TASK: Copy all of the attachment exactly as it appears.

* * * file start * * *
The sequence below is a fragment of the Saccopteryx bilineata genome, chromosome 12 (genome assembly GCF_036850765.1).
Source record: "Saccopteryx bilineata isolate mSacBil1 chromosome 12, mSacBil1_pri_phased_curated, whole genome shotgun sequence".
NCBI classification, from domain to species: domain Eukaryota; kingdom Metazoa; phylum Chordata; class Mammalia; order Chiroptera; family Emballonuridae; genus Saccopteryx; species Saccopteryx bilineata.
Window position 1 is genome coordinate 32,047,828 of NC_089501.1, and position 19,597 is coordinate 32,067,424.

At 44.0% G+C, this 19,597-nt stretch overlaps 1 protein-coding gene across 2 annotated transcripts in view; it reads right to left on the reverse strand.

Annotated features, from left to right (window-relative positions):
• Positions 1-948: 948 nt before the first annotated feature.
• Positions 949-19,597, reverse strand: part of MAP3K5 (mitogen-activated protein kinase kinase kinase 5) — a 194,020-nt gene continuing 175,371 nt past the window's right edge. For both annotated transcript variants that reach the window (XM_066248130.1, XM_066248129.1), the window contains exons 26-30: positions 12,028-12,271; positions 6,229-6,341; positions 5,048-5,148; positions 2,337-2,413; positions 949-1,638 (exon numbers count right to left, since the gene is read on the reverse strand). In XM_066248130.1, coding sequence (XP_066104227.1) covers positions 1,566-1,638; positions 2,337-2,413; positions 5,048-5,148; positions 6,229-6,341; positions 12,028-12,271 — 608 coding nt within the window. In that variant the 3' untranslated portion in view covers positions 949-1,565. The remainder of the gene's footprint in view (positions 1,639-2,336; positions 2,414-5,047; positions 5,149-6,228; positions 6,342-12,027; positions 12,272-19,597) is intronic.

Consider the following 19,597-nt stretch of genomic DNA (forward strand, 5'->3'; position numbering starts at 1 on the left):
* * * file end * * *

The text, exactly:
The sequence below is a fragment of the Saccopteryx bilineata genome, chromosome 12 (genome assembly GCF_036850765.1).
Source record: "Saccopteryx bilineata isolate mSacBil1 chromosome 12, mSacBil1_pri_phased_curated, whole genome shotgun sequence".
NCBI classification, from domain to species: domain Eukaryota; kingdom Metazoa; phylum Chordata; class Mammalia; order Chiroptera; family Emballonuridae; genus Saccopteryx; species Saccopteryx bilineata.
Window position 1 is genome coordinate 32,047,828 of NC_089501.1, and position 19,597 is coordinate 32,067,424.

At 44.0% G+C, this 19,597-nt stretch overlaps 1 protein-coding gene across 2 annotated transcripts in view; it reads right to left on the reverse strand.

Annotated features, from left to right (window-relative positions):
• Positions 1-948: 948 nt before the first annotated feature.
• Positions 949-19,597, reverse strand: part of MAP3K5 (mitogen-activated protein kinase kinase kinase 5) — a 194,020-nt gene continuing 175,371 nt past the window's right edge. For both annotated transcript variants that reach the window (XM_066248130.1, XM_066248129.1), the window contains exons 26-30: positions 12,028-12,271; positions 6,229-6,341; positions 5,048-5,148; positions 2,337-2,413; positions 949-1,638 (exon numbers count right to left, since the gene is read on the reverse strand). In XM_066248130.1, coding sequence (XP_066104227.1) covers positions 1,566-1,638; positions 2,337-2,413; positions 5,048-5,148; positions 6,229-6,341; positions 12,028-12,271 — 608 coding nt within the window. In that variant the 3' untranslated portion in view covers positions 949-1,565. The remainder of the gene's footprint in view (positions 1,639-2,336; positions 2,414-5,047; positions 5,149-6,228; positions 6,342-12,027; positions 12,272-19,597) is intronic.

Consider the following 19,597-nt stretch of genomic DNA (forward strand, 5'->3'; position numbering starts at 1 on the left):